War of the Poppies is, as the title suggests, about opium varieties. It includes game mechanics for the use/abuse of a newly created variant that is the (initially unknown) cause of the disapparance of several young nobles.

The WotC product Ghosts of Dragonspear Castle, part of the 5e playtest rules, included rules for getting drunk on cheap ale (p116).

Characters who indulge themselves must make a DC 7 Constitution saving throw after every drink (adding +1 to the DC for each drink after the first) to avoid becoming intoxicated (see page 165) for the next 1d6 hours. Dwarves have advantage on the saving throw.

If you consider Pathfinder 1e to be close enough to Dungeons and Dragons, then the Paizo-published Skull and Shackles adventure path has rules on becoming addicted to the daily rum ration provided on pirate ships (as a sidebar in the Infamy and Plunder chapter).

Note that these are just the products that I own and remember well enough to find references quickly. The simple answer is, yes, there are plenty of other published materials with rules for "recreational" drug use/abuse, to the extent that you are unlikely to get a single answer that includes all sources.

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Murder in Baldur's Gate

Murder in Baldur's Gate has significant drug use mentioned for multiple factions, and was a playtest adventure for D&D Next. From "Nine-Fingers" Keene's background,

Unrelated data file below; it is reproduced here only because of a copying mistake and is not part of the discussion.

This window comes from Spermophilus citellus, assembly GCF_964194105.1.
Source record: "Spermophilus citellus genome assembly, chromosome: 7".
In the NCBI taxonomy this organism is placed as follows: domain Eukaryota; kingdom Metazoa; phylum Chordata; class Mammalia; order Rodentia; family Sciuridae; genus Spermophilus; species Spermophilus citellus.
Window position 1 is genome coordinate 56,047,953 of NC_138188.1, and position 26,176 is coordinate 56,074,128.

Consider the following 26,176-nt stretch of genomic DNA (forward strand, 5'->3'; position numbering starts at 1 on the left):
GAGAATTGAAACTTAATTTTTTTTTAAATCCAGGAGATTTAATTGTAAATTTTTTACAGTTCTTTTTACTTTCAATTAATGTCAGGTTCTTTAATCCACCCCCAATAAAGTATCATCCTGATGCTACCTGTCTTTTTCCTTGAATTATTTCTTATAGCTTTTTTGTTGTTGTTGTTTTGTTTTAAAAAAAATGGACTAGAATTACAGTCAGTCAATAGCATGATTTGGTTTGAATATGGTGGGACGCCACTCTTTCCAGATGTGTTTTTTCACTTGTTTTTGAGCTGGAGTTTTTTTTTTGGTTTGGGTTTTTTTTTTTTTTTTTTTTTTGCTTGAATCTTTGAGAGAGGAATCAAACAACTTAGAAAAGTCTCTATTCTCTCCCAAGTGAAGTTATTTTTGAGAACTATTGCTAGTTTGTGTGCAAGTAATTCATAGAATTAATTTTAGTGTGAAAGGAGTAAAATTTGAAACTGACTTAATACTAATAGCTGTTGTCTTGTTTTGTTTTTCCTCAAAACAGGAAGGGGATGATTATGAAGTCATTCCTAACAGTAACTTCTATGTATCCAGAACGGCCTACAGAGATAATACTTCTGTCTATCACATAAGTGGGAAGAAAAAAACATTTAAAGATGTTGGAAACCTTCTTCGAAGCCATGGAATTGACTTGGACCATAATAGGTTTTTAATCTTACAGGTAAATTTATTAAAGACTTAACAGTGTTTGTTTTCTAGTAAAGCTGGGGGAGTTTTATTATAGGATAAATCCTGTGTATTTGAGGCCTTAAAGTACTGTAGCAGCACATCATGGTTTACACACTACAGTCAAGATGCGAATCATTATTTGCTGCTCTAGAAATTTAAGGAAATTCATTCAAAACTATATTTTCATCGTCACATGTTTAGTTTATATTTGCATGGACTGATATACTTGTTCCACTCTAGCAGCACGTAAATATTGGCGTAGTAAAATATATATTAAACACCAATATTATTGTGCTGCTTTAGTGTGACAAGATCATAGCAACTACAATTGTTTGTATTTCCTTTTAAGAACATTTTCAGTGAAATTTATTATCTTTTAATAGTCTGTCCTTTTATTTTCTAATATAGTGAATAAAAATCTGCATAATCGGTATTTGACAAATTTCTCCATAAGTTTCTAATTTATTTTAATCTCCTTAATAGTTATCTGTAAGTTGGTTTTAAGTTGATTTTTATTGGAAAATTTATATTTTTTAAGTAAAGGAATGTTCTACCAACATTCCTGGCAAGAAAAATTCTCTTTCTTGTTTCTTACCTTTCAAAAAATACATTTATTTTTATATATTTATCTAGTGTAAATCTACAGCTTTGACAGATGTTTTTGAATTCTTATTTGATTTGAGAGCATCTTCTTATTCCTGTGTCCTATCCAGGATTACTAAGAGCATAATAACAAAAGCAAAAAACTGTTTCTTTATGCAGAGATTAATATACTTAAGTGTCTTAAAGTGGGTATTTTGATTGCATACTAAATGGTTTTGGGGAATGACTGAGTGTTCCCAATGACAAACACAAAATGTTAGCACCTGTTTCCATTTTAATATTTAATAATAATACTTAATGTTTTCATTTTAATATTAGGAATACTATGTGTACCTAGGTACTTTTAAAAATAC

Years later, when she was a rising Guild operator, she found her kidnapper in a pipe den, where he was feeding his sable moonflower addiction (MiBG Campaign Guide p. 45)

Likewise for Duke Torlin Silvershield,

Although few in the city know it, Silvershield uses the greenhouse to grow his own supply of sable moon- flower. It’s not for his own use, of course (MiBG Campaign Guide p. 16)

The guild is portrayed as using drug addiction as leverage on people, though not in drug distribution itself. The pervasive drug use in Baldur's Gate is in character with a more serious adventure with many less kid friendly themes; some of the later events in Murder in Baldur's Gate are fairly shocking and difficult for the party to stop.

Forgotten Realms Campaign Setting

The Forgotten Realms Campaign Setting (3E) mentions drugs in reference to the Cult of the Dragon. The drug reference is in passing, but indicates that there are buyers,

Harpers and other adventurers frequently become entangled in thwarting the Cult’s assassination schemes, drug running, and poison manufacturing (FRCS p. 143)